To me, one of the gaps was brought to the fore and exacerbated during the workshop: OSS4Pres 2.0: Building Bridges and Filling Gaps which built on the iPres 2015 workshop “Using Open-Source Tools to Fulfill Digital Preservation Requirements”. Last year I’d contributed my ideas prior to the workshop, however I couldn’t be there in person. This year I very much wanted to be part of the conversation.
What struck me was the discussion still began with the notion that digital preservation commences at the point where files are in a stable state, such as in a digital preservation system (or digital asset management system). Appraisal and undertaking data transfers wasn’t considered at all, yet it is essential to capture metadata (including technical metadata) at this very early point. (Metadata captured at this early point may turn into preservation metadata in the long run.)
I presented a common real-world use case/user story in acquiring born-digital collections: A donor has more than one Mac computer, each running different operating systems. The archivist needs to acquire a small selection of the donor’s files. The archivist cannot install any software onto the donor’s computers, ask them to install any software and only selected the files must be collected – hence, none of the computers can be disk imaged.
The Mac-based tools that exist to do this type of acquisition rely on Java software. Contemporary Mac operating systems don’t come with Java installed by default. Many donors are not competent computer users. They haven’t installed this software as they have no knowledge of it, need for it, or literally wouldn’t know how to. I put this call out to the Digital Curation Google Groups list several months ago, before I joined the Polonsky Digital Preservation Project. (It followed on from work that myself and my former colleagues at the National Library of Australia had undertaken to collect born-digital manuscript archives, having first run into this issue in 2012.) The response to my real-world use case at iPres was:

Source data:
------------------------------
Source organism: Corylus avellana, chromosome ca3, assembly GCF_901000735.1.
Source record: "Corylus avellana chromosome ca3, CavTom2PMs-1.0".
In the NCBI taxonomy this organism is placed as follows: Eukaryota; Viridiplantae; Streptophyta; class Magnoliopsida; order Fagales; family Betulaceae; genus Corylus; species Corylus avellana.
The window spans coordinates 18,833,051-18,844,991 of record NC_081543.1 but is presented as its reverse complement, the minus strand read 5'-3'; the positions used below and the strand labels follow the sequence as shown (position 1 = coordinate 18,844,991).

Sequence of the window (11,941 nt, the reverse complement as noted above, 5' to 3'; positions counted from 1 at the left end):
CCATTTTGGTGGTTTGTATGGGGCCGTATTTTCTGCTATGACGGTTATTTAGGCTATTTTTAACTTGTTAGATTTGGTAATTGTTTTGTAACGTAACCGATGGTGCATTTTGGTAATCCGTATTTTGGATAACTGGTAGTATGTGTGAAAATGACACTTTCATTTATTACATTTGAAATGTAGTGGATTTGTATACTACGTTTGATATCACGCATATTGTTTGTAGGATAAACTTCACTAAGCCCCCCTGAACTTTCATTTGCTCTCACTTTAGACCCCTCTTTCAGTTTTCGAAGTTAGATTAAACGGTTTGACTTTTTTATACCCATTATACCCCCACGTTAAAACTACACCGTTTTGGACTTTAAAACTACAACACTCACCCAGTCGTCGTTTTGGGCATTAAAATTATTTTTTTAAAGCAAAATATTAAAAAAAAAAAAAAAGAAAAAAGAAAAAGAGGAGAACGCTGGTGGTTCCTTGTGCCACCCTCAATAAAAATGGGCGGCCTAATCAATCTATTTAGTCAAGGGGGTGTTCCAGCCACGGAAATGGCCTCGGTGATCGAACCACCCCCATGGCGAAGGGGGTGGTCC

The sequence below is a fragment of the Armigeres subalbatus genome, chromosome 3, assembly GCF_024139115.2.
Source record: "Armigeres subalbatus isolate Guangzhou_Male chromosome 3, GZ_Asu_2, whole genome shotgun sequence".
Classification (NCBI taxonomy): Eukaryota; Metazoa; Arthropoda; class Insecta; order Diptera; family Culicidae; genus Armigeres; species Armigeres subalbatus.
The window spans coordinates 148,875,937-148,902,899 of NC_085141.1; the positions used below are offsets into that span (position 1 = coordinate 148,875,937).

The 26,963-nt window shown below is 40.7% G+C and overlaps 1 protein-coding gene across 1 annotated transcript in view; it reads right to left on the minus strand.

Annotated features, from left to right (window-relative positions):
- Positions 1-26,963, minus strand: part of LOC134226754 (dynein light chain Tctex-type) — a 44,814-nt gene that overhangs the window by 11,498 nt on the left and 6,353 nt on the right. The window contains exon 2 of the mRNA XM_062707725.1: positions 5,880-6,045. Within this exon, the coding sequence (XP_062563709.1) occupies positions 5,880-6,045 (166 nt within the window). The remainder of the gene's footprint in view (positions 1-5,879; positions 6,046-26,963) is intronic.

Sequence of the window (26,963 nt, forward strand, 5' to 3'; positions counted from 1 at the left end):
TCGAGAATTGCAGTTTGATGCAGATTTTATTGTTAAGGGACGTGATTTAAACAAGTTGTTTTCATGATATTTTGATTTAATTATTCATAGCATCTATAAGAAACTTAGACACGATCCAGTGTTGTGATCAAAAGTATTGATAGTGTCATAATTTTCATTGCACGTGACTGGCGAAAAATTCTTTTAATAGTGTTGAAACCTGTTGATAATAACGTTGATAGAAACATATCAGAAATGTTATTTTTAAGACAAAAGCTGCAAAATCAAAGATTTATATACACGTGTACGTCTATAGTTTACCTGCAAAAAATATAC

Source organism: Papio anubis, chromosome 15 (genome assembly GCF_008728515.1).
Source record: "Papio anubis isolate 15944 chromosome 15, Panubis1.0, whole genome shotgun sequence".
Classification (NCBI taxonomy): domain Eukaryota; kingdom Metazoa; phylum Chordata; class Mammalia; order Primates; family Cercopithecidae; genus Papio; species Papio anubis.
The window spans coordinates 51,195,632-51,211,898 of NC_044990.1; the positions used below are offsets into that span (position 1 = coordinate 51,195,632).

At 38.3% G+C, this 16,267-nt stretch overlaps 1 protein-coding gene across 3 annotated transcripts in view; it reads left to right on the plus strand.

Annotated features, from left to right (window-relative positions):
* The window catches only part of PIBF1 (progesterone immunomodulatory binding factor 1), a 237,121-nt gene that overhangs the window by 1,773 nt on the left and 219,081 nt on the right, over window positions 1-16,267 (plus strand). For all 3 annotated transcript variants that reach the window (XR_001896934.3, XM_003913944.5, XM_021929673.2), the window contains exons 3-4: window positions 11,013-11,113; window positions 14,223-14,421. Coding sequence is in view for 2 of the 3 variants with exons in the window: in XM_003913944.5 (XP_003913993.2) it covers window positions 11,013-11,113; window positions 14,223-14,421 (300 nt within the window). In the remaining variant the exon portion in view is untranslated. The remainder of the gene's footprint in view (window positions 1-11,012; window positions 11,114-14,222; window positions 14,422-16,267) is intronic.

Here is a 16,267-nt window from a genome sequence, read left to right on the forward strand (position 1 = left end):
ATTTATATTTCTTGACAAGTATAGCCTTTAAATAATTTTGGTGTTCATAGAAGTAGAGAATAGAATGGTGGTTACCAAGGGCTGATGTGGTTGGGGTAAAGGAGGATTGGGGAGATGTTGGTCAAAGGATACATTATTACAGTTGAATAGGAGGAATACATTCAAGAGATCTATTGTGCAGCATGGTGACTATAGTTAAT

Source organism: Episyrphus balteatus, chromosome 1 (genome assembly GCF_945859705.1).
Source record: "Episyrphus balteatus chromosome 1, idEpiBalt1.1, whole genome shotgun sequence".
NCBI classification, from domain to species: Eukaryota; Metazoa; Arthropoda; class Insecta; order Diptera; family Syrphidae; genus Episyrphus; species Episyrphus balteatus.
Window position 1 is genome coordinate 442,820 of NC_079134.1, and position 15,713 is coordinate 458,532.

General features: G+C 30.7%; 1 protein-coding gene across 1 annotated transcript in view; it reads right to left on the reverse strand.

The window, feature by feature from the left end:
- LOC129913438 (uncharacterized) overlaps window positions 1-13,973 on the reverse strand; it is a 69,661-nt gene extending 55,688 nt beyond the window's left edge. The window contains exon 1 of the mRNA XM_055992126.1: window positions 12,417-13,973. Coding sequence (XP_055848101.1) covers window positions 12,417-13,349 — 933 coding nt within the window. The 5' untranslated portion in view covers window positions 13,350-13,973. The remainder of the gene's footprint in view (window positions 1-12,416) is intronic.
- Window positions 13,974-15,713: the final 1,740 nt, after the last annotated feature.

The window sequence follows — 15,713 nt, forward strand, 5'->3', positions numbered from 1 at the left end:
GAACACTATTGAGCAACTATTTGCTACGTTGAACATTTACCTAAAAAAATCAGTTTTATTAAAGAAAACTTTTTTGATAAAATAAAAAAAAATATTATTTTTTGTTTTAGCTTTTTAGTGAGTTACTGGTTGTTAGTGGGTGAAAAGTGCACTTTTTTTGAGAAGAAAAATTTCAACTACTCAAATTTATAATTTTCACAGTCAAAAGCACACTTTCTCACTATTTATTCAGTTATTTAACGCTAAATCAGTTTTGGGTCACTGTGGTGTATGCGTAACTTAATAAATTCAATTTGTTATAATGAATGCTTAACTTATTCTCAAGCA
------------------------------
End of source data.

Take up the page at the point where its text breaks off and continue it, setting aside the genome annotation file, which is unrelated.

- use the AV Preserve tools such as Exactly and Fixity (Java based)
- use Bagger (also Java-based), or
- use a digital forensics approach and disk image the whole machine.
This final option is definitely not possible in many circumstances, including when collecting political archives from networked environments inside government buildings (another real-world use case I’ve had first-hand experience of). The view was that anything else isn’t possible or is much harder (yes, I’m aware). Nevertheless, this is the reality of acquiring born-digital content, particularly unpublished materials. It demands both ‘hard’ and ‘soft’ skills in equal parts.